Thoughtful And Heartfelt Praise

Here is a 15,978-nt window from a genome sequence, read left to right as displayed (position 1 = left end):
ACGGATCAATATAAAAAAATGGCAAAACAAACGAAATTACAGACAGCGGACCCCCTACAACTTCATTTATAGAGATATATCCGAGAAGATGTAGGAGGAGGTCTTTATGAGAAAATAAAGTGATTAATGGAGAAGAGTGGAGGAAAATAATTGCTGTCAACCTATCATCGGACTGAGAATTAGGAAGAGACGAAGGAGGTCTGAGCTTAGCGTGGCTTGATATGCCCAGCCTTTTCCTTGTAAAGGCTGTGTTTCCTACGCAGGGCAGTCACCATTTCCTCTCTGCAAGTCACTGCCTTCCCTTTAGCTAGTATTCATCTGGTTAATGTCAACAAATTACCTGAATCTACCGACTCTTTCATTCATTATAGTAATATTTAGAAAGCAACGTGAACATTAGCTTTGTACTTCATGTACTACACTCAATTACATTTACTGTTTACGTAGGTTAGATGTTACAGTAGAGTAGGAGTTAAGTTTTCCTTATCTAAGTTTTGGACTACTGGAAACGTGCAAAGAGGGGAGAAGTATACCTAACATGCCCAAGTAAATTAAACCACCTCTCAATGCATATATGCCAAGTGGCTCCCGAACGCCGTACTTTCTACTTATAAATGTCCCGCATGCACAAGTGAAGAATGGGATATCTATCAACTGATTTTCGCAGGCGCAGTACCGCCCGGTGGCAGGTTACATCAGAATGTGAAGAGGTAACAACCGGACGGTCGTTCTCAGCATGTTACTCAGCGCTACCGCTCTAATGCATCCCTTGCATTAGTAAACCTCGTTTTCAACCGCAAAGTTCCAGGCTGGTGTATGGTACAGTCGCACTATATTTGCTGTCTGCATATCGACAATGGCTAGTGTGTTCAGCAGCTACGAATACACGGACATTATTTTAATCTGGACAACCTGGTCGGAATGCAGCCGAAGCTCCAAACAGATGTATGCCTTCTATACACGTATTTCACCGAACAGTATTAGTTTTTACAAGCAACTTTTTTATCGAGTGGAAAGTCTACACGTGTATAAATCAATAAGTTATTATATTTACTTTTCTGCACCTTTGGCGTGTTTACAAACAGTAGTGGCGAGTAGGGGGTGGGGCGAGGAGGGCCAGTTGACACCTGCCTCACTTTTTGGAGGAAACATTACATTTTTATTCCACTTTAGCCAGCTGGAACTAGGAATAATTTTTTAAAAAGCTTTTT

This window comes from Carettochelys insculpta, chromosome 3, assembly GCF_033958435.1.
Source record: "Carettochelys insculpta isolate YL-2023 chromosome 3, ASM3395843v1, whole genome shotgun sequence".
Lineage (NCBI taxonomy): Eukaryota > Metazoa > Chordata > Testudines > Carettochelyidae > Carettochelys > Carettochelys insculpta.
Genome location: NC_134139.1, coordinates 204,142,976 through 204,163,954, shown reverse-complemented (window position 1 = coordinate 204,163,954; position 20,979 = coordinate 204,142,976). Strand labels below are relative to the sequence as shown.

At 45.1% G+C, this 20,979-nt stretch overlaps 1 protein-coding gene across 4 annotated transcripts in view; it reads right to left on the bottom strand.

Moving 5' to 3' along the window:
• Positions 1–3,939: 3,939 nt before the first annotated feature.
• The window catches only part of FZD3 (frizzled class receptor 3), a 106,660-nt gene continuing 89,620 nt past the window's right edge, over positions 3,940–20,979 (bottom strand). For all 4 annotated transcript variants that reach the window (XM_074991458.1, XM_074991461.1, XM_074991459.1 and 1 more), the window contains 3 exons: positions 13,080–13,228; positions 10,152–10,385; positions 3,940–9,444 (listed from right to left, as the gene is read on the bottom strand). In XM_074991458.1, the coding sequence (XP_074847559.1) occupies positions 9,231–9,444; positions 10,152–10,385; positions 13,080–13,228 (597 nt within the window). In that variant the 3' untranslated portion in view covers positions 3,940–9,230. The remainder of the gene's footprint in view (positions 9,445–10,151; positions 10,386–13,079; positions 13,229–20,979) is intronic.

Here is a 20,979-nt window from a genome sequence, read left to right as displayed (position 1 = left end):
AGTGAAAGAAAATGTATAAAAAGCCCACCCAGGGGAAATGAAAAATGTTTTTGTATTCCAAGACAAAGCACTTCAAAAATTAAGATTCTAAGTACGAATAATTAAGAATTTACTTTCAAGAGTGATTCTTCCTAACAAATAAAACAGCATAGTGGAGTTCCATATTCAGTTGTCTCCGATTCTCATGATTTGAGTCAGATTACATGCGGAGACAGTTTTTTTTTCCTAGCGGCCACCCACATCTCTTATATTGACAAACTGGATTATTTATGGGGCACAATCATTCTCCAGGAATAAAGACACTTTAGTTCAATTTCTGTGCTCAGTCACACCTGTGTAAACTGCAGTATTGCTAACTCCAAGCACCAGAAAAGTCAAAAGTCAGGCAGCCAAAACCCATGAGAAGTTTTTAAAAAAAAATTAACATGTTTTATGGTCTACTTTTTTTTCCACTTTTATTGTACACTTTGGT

Rejoice in the Lord, you righteous ones;Praise is becoming and appropriate for those who are upright [in heart—those with moral integrity and godly character]. Give thanks to the Lord with the lyre;Sing praises to Him with the harp of ten strings. Sing to Him a new song;Play skillfully [on the strings] with a loud and joyful sound. For the word of the Lord is right;And all His work is done in faithfulness. He loves righteousness and justice;The earth is full of the lovingkindness of the Lord. By the word of the Lord were the heavens made,And all their host by the breath of His mouth. He gathers the waters of the sea together as in a wineskin;He puts the deeps in storehouses. Let all the earth fear and worship the Lord;Let all the inhabitants of the world stand in awe of Him. For He spoke, and it was done;He commanded, and it stood fast. The Lord nullifies the counsel of the nations;He makes the thoughts and plans of the people ineffective. The counsel of the Lord stands forever,The thoughts and plans of His heart through all generations. Blessed [fortunate, prosperous, and favored by God] is the nation whose God is the Lord,The people whom He has chosen as His own inheritance. The Lord looks [down] from heaven;He sees all the sons of man; From His dwelling place He looks closelyUpon all the inhabitants of the earth— He who fashions the hearts of them all,Who considers and understands all that they do. The king is not saved by the great size of his army;A warrior is not rescued by his great strength. A horse is a false hope for victory;Nor does it deliver anyone by its great strength. Behold, the eye of the Lord is upon those who fear Him [and worship Him with awe-inspired reverence and obedience],On those who hope [confidently] in His compassion and lovingkindness, To rescue their lives from deathAnd keep them alive in famine. We wait [expectantly] for the Lord;He is our help and our shield. For in Him our heart rejoices,Because we trust [lean on, rely on, and are confident] in His holy name. Let Your [steadfast] lovingkindness, O Lord, be upon us,In proportion as we have hoped in You.